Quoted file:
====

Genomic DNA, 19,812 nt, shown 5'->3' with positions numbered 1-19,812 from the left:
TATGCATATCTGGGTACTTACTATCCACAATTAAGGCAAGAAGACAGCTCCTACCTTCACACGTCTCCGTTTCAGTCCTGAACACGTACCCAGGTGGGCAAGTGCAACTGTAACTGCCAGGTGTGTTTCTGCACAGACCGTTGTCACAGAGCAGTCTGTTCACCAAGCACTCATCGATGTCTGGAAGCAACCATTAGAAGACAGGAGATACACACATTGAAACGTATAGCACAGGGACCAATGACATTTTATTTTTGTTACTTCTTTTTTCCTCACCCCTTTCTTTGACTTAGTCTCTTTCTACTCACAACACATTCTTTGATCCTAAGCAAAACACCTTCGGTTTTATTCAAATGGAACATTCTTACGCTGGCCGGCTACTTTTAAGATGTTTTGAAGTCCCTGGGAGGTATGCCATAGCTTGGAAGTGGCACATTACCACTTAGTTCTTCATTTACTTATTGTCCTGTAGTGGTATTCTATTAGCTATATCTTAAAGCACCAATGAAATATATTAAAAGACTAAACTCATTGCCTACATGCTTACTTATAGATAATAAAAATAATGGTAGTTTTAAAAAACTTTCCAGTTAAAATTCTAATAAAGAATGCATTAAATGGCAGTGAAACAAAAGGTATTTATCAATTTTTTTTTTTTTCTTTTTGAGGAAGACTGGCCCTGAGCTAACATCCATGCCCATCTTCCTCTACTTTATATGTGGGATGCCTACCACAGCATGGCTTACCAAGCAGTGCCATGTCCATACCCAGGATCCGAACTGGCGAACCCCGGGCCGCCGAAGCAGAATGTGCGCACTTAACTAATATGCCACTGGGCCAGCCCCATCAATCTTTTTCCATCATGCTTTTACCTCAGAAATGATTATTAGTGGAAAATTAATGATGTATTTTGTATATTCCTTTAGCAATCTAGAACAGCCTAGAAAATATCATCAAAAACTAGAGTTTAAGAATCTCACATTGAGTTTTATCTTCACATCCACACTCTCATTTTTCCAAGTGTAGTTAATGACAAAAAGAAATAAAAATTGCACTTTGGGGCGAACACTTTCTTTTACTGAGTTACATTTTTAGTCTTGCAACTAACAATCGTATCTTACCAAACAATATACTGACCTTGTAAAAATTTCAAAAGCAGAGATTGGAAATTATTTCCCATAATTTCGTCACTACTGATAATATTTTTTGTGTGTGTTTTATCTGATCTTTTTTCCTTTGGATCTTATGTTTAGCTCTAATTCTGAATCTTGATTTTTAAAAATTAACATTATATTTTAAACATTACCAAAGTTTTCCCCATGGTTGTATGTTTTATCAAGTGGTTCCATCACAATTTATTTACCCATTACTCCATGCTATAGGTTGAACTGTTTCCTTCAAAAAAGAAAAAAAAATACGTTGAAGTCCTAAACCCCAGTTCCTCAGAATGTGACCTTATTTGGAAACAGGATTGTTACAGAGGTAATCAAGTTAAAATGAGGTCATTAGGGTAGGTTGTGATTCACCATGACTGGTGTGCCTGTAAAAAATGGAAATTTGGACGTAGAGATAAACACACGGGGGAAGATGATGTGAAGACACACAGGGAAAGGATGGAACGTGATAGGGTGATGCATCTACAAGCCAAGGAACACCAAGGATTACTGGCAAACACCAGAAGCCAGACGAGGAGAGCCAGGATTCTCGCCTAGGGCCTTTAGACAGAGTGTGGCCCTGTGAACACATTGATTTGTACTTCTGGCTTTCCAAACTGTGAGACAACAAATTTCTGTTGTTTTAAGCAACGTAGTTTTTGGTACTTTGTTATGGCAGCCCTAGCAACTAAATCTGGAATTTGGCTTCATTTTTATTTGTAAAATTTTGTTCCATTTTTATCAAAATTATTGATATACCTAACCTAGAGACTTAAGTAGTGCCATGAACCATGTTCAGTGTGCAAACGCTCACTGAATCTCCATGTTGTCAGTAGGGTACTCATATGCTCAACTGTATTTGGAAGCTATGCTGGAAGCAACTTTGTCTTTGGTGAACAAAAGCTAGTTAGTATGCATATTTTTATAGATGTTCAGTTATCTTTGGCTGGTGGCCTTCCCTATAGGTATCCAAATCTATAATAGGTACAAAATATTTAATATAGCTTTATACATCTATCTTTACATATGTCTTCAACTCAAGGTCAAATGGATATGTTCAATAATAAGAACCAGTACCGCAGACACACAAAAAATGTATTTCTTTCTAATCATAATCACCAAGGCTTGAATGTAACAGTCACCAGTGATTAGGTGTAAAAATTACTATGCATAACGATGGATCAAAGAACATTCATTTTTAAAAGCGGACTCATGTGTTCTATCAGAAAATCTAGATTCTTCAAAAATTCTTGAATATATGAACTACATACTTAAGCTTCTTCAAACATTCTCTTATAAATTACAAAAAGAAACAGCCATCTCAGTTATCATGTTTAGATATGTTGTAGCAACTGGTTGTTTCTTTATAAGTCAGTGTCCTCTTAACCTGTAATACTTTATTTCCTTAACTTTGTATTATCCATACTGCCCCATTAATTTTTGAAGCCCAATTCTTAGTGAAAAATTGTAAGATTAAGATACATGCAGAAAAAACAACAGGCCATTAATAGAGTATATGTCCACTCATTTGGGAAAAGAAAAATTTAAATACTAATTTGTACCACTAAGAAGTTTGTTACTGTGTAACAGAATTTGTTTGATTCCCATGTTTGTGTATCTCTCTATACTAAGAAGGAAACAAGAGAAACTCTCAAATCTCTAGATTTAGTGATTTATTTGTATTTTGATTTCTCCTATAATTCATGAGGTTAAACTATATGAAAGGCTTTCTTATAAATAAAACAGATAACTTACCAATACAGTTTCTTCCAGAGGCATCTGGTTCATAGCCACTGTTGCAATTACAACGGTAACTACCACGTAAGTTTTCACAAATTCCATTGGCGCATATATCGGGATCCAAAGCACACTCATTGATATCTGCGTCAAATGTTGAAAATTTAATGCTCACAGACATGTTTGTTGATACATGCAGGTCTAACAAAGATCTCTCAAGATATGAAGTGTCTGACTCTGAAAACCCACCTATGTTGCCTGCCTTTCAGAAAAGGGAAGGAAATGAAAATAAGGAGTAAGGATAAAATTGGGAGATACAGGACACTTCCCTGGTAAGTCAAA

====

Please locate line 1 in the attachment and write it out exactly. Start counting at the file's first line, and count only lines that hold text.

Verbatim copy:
Genomic DNA, 19,812 nt, shown 5'->3' with positions numbered 1-19,812 from the left: